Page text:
I stand with American workers. Do you?


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I’ve also written a book, “Gadfly on the Wall: A Public School Teacher Speaks Out on Racism and Reform,” now available from Garn Press. Ten percent of the proceeds go to the Badass Teachers Association. Check it out!

The Teacher Exodus Continues Whether You Care or Not

Remember when federal, state and local governments actually seemed poised to do something about the great teacher exodus plaguing our schools?

With an influx of money earmarked to help schools recover from the pandemic, many expected pay raises and bonuses to keep experienced teachers in the classroom.

Ha! That didn’t happen!

Not in most places.

In fact, the very idea seems ludicrous now – and this was being discussed like it was a foregone conclusion just a few months ago at the beginning of the summer.

So what happened?

We found a cheaper way.

Just cut requirements to become a teacher.

Get more college students to enter the field even if they’re bound to run away screaming after a few years in.

It doesn’t matter – as long as we can keep them coming.

The young and dumb.

Or the old and out of options.

Entice retired teachers to come back and sub. Remove hurdles for anyone from a non-teaching field to step in and become a teacher – even military veterans because there’s so much overlap between battlefield experience and second grade reading.

And in the meantime, more and more classroom teachers with decades of experience under their belts are throwing up their hands and leaving.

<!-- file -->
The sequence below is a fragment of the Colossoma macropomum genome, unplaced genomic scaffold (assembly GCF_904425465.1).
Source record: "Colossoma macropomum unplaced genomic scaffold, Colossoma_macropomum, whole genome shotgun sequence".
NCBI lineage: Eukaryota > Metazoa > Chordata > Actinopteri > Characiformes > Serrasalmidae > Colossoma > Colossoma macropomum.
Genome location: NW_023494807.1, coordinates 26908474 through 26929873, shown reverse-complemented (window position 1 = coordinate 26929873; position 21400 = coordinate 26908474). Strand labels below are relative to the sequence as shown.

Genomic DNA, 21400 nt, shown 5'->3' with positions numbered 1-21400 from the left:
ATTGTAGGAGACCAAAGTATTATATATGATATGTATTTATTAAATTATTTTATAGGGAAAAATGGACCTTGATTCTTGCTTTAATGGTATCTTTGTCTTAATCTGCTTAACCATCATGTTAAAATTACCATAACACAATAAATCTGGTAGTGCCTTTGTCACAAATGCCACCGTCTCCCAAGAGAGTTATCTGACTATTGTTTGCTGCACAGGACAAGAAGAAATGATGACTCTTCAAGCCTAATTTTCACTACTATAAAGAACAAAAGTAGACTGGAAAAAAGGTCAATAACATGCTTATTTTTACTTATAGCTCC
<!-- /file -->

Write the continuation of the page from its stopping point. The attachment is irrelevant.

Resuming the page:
Stop and think for a moment.

This is fundamentally absurd.

If you have a hole in your pocket and you keep losing your keys, wallet and other vital things from out of your pants, the first thing you do is sew up the hole! You don’t keep putting more things in your pocket!

But that’s only true if you’re actually interested in solving the problem.

Maybe you prefer the status quo. Maybe you even like it or see it as an opportunity to change your wardrobe entirely.

It’s a simple matter of cost.

The educators who have been in the classroom the longest are also the highest paid. So if we just let them go, we can save some money for other things.

Of course the problem of getting excellent teachers in the classroom is only compounded by such thinking. You don’t get more seasoned teachers by letting them leave and putting increasing pressure on those who stay.

And make no mistake – experienced teachers are incredibly valuable. That’s not to say new teachers don’t have their own positive aspects, but the profession’s expert practitioners are its heart and soul.

Think about it.

Like any other profession, the longer you practice it, the better you usually get. For example, no one going under heart surgery would willingly choose a surgeon who had never operated before over a seasoned veteran who has done this successfully multiple times.

But we don’t value the work teachers do nearly as much as we do surgeons. Or lawyers. Or almost anything else that requires a comparable level of education.

That’s really the core issue.

We don’t care about quality teaching. In fact, in many cases we actively don’t want it to occur.

Republicans are literally running a political platform on weakening teachers, schools and education because they need the poorly educated to make up their voting base.

When Trump was President, he actually praised the badly educated because they supported him more than any other demographic.